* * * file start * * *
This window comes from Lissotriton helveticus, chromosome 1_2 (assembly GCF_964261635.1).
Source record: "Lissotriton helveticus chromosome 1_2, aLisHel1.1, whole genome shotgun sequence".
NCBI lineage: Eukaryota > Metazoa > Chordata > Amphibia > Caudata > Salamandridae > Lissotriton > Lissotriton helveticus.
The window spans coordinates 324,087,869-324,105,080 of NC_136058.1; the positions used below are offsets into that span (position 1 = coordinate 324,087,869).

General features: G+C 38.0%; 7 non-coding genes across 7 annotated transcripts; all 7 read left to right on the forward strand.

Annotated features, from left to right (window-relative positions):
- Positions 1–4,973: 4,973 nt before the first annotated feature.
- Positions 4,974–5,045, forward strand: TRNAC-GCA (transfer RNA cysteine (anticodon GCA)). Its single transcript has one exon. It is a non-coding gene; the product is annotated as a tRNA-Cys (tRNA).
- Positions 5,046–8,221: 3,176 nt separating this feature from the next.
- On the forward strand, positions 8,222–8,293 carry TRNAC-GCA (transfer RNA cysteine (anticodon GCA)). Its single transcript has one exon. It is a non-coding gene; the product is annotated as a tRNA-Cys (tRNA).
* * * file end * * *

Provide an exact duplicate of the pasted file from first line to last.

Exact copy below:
This window comes from Lissotriton helveticus, chromosome 1_2 (assembly GCF_964261635.1).
Source record: "Lissotriton helveticus chromosome 1_2, aLisHel1.1, whole genome shotgun sequence".
NCBI lineage: Eukaryota > Metazoa > Chordata > Amphibia > Caudata > Salamandridae > Lissotriton > Lissotriton helveticus.
The window spans coordinates 324,087,869-324,105,080 of NC_136058.1; the positions used below are offsets into that span (position 1 = coordinate 324,087,869).

General features: G+C 38.0%; 7 non-coding genes across 7 annotated transcripts; all 7 read left to right on the forward strand.

Annotated features, from left to right (window-relative positions):
- Positions 1–4,973: 4,973 nt before the first annotated feature.
- Positions 4,974–5,045, forward strand: TRNAC-GCA (transfer RNA cysteine (anticodon GCA)). Its single transcript has one exon. It is a non-coding gene; the product is annotated as a tRNA-Cys (tRNA).
- Positions 5,046–8,221: 3,176 nt separating this feature from the next.
- On the forward strand, positions 8,222–8,293 carry TRNAC-GCA (transfer RNA cysteine (anticodon GCA)). Its single transcript has one exon. It is a non-coding gene; the product is annotated as a tRNA-Cys (tRNA).